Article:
The final alterations done by the virus are associated with Windows HOSTS file. The virus uploads a list of domain names to it and maps them to localhost IP, thus causing a DNS resolution error. This technique is believed to be used so that the victim could not access relevant cybersecurity related information online and run into DNS_PROBE_FINISHED_NXDOMAIN error whenever the victim attempts to visit one of the blacklisted domains.
Remove YJQS Ransomware Virus and Recover Your Files
Victims of the described malware variants are advised to take action and remove YJQS ransomware virus as quickly as possible. We have provided a detailed guide on how to run your PC in Safe Mode in Networking and run your antivirus software from there. Make sure that you update your antivirus before doing so. If you do not have a security software yet, you may want to use one recommended by our team – INTEGO Antivirus. You can read its review here. It has excellent malware detection rate and can protect your computer in real-time. Additionally, we recommend downloading RESTORO to repair virus damage on Windows OS files.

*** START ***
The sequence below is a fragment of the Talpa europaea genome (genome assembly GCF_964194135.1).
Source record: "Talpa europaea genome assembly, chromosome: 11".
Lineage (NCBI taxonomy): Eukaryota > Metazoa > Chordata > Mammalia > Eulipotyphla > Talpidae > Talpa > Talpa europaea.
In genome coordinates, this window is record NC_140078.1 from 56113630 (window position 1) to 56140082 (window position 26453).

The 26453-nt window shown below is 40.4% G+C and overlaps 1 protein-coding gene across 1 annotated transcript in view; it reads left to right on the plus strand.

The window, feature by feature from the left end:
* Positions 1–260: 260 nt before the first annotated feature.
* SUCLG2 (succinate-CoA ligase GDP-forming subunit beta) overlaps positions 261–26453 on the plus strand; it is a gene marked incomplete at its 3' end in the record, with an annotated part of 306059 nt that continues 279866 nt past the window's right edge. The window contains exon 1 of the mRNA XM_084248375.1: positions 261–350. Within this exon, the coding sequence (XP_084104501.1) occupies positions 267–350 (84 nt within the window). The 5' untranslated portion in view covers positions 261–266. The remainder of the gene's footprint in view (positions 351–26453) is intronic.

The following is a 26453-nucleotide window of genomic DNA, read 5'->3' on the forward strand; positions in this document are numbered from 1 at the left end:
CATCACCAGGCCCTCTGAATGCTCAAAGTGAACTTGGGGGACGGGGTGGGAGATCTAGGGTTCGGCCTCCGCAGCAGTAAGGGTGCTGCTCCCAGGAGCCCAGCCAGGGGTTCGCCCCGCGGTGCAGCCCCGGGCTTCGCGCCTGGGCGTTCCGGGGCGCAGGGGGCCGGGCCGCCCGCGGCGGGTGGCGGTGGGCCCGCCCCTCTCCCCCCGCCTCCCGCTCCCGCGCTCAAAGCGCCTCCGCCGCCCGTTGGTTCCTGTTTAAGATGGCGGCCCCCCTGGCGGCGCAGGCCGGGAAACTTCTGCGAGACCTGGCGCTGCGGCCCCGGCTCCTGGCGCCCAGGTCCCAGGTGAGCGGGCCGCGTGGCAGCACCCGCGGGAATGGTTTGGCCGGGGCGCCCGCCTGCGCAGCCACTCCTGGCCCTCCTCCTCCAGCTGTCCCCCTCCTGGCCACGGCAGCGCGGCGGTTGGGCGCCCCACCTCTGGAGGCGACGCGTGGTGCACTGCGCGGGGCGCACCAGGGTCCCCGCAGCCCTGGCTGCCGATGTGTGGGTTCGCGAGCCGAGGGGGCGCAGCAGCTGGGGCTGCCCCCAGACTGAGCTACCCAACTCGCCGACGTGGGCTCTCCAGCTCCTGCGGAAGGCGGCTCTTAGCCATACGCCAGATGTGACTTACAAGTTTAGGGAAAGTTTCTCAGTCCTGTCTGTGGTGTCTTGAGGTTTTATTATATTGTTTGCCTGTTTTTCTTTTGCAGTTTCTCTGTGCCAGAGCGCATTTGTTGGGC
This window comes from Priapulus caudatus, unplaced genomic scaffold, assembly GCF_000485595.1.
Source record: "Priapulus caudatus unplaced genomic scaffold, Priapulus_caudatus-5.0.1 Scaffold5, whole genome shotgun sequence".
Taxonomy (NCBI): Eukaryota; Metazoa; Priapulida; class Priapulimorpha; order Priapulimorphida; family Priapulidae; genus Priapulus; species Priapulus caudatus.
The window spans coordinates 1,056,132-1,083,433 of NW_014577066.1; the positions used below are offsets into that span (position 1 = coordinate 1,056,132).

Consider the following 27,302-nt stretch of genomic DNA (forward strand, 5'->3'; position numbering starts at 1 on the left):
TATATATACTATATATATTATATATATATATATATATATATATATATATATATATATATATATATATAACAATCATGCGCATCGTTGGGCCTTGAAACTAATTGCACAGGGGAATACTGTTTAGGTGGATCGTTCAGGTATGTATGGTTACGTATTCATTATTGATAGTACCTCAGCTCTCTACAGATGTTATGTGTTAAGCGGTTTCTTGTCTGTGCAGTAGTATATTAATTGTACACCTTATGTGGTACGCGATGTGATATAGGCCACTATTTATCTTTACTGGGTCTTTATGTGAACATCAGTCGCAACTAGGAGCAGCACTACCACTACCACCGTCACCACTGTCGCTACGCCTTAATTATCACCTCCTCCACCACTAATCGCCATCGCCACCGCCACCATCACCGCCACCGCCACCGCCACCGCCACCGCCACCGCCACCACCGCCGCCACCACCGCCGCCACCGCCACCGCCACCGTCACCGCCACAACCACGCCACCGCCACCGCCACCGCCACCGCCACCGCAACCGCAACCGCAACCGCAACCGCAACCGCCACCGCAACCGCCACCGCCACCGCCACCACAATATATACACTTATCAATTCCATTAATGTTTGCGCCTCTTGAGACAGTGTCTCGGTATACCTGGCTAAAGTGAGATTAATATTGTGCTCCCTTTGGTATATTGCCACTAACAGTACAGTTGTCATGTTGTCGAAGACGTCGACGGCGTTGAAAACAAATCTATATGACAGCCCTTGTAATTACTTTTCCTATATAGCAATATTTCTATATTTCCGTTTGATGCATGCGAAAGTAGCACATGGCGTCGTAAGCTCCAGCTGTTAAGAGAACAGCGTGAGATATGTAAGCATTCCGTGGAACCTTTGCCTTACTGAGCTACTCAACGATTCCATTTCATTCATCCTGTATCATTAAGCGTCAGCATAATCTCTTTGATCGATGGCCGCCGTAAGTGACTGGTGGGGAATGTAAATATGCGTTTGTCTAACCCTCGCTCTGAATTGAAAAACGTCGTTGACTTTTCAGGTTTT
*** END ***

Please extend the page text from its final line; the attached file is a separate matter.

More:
If you have already taken care of YJQS ransomware virus removal, we recommend you to change all of your passwords saved in web browsers or associated with software present on your computer. Additionally, we recommend reporting cybercrime incident to your local law enforcement agencies.
OUR GEEKS RECOMMEND
Our team recommends a two-step rescue plan to remove ransomware and other remaining malware from your computer, plus repair caused virus damage to the system:
YJQS Ransomware Virus Removal Guidelines
Method 1. Enter Safe Mode with Networking
Step 1. Start Windows in Safe Mode with Networking
Before you try to remove YJQS Ransomware Virus virus, you must start your computer in Safe Mode with Networking. Below, we provide the easiest ways to boot PC in the said mode, but you can find additional ones in this in-depth tutorial on our website – How to Start Windows in Safe Mode. Also, see a video tutorial on how to do it:
Instructions for Windows XP/Vista/7 users
- First of all, turn off your PC. Then press the Power button to start it again and instantly start pressing F8 button on your keyboard repeatedly in 1-second intervals. This launches the Advanced Boot Options menu.
- Use arrow keys on the keyboard to navigate down to Safe Mode with Networking option and press Enter.
Instructions for Windows 8/8.1/10/11 users
- Open Windows Start menu, then press down the Power button. On your keyboard, press down and hold the Shift key, and then select Restart option.